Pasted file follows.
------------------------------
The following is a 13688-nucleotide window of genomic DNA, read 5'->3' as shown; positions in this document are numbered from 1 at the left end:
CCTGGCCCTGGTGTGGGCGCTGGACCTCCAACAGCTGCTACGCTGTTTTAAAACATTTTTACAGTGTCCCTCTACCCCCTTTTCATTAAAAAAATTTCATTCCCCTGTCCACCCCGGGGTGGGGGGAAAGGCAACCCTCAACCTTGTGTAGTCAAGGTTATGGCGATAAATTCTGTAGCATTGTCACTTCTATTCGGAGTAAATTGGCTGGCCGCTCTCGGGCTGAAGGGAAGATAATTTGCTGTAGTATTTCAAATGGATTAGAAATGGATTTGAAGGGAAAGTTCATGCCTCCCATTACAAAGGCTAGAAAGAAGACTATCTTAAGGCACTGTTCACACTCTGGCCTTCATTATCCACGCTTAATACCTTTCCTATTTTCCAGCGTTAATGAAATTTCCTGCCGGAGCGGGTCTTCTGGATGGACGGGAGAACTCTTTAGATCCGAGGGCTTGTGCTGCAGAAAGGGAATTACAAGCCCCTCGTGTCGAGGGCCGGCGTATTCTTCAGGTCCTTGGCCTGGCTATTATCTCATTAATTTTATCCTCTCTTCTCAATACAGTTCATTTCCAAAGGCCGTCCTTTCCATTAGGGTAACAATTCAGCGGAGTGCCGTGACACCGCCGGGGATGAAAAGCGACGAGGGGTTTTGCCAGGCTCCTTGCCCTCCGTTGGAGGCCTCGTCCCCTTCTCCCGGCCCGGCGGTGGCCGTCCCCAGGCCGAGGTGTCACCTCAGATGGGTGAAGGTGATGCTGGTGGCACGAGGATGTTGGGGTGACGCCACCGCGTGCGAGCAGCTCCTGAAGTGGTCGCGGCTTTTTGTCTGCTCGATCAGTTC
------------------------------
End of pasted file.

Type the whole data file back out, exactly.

The following is a 13688-nucleotide window of genomic DNA, read 5'->3' as shown; positions in this document are numbered from 1 at the left end:
CCTGGCCCTGGTGTGGGCGCTGGACCTCCAACAGCTGCTACGCTGTTTTAAAACATTTTTACAGTGTCCCTCTACCCCCTTTTCATTAAAAAAATTTCATTCCCCTGTCCACCCCGGGGTGGGGGGAAAGGCAACCCTCAACCTTGTGTAGTCAAGGTTATGGCGATAAATTCTGTAGCATTGTCACTTCTATTCGGAGTAAATTGGCTGGCCGCTCTCGGGCTGAAGGGAAGATAATTTGCTGTAGTATTTCAAATGGATTAGAAATGGATTTGAAGGGAAAGTTCATGCCTCCCATTACAAAGGCTAGAAAGAAGACTATCTTAAGGCACTGTTCACACTCTGGCCTTCATTATCCACGCTTAATACCTTTCCTATTTTCCAGCGTTAATGAAATTTCCTGCCGGAGCGGGTCTTCTGGATGGACGGGAGAACTCTTTAGATCCGAGGGCTTGTGCTGCAGAAAGGGAATTACAAGCCCCTCGTGTCGAGGGCCGGCGTATTCTTCAGGTCCTTGGCCTGGCTATTATCTCATTAATTTTATCCTCTCTTCTCAATACAGTTCATTTCCAAAGGCCGTCCTTTCCATTAGGGTAACAATTCAGCGGAGTGCCGTGACACCGCCGGGGATGAAAAGCGACGAGGGGTTTTGCCAGGCTCCTTGCCCTCCGTTGGAGGCCTCGTCCCCTTCTCCCGGCCCGGCGGTGGCCGTCCCCAGGCCGAGGTGTCACCTCAGATGGGTGAAGGTGATGCTGGTGGCACGAGGATGTTGGGGTGACGCCACCGCGTGCGAGCAGCTCCTGAAGTGGTCGCGGCTTTTTGTCTGCTCGATCAGTTC